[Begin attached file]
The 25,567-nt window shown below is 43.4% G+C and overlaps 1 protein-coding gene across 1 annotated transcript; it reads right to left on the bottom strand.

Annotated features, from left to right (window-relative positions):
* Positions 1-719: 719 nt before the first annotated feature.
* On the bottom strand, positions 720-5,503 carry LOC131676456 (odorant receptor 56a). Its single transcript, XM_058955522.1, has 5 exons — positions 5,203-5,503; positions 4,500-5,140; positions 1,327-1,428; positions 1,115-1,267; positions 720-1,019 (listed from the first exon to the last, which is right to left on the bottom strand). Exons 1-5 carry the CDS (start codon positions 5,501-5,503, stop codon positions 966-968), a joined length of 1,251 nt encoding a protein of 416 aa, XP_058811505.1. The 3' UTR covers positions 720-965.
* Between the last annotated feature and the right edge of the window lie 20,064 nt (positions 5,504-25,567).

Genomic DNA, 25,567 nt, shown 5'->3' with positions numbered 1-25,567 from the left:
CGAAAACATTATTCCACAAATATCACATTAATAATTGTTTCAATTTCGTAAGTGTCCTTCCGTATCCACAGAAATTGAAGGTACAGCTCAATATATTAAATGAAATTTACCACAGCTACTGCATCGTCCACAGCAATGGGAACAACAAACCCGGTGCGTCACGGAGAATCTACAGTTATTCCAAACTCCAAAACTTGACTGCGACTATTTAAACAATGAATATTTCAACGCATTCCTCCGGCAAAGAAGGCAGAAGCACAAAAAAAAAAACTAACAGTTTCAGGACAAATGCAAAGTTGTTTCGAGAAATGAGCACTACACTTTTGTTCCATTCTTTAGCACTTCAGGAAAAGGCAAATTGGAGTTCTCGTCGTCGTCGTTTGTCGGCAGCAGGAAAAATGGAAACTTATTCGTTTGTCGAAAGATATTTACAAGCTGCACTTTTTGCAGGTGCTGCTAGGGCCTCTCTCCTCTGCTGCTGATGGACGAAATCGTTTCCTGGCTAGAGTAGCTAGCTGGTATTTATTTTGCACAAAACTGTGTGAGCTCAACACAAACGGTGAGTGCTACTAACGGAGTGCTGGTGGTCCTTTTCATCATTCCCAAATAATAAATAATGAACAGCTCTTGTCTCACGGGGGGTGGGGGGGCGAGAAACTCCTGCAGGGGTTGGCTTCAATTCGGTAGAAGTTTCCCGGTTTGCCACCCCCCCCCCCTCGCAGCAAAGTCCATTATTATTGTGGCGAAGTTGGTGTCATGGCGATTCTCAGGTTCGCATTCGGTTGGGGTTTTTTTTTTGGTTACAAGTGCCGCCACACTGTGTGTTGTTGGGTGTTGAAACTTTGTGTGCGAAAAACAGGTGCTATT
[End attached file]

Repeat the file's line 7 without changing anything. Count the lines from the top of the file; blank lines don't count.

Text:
CGAAAACATTATTCCACAAATATCACATTAATAATTGTTTCAATTTCGTAAGTGTCCTTCCGTATCCACAGAAATTGAAGGTACAGCTCAATATATTAAATGAAATTTACCACAGCTACTGCATCGTCCACAGCAATGGGAACAACAAACCCGGTGCGTCACGGAGAATCTACAGTTATTCCAAACTCCAAAACTTGACTGCGACTATTTAAACAATGAATATTTCAACGCATTCCTCCGGCAAAGAAGGCAGAAGCACAAAAAAAAAAACTAACAGTTTCAGGACAAATGCAAAGTTGTTTCGAGAAATGAGCACTACACTTTTGTTCCATTCTTTAGCACTTCAGGAAAAGGCAAATTGGAGTTCTCGTCGTCGTCGTTTGTCGGCAGCAGGAAAAATGGAAACTTATTCGTTTGTCGAAAGATATTTACAAGCTGCACTTTTTGCAGGTGCTGCTAGGGCCTCTCTCCTCTGCTGCTGATGGACGAAATCGTTTCCTGGCTAGAGTAGCTAGCTGGTATTTATTTTGCACAAAACTGTGTGAGCTCAACACAAACGGTGAGTGCTACTAACGGAGTGCTGGTGGTCCTTTTCATCATTCCCAAATAATAAATAATGAACAGCTCTTGTCTCACGGGGGGTGGGGGGGCGAGAAACTCCTGCAGGGGTTGGCTTCAATTCGGTAGAAGTTTCCCGGTTTGCCACCCCCCCCCCCTCGCAGCAAAGTCCATTATTATTGTGGCGAAGTTGGTGTCATGGCGATTCTCAGGTTCGCATTCGGTTGGGGTTTTTTTTTTGGTTACAAGTGCCGCCACACTGTGTGTTGTTGGGTGTTGAAACTTTGTGTGCGAAAAACAGGTGCTATT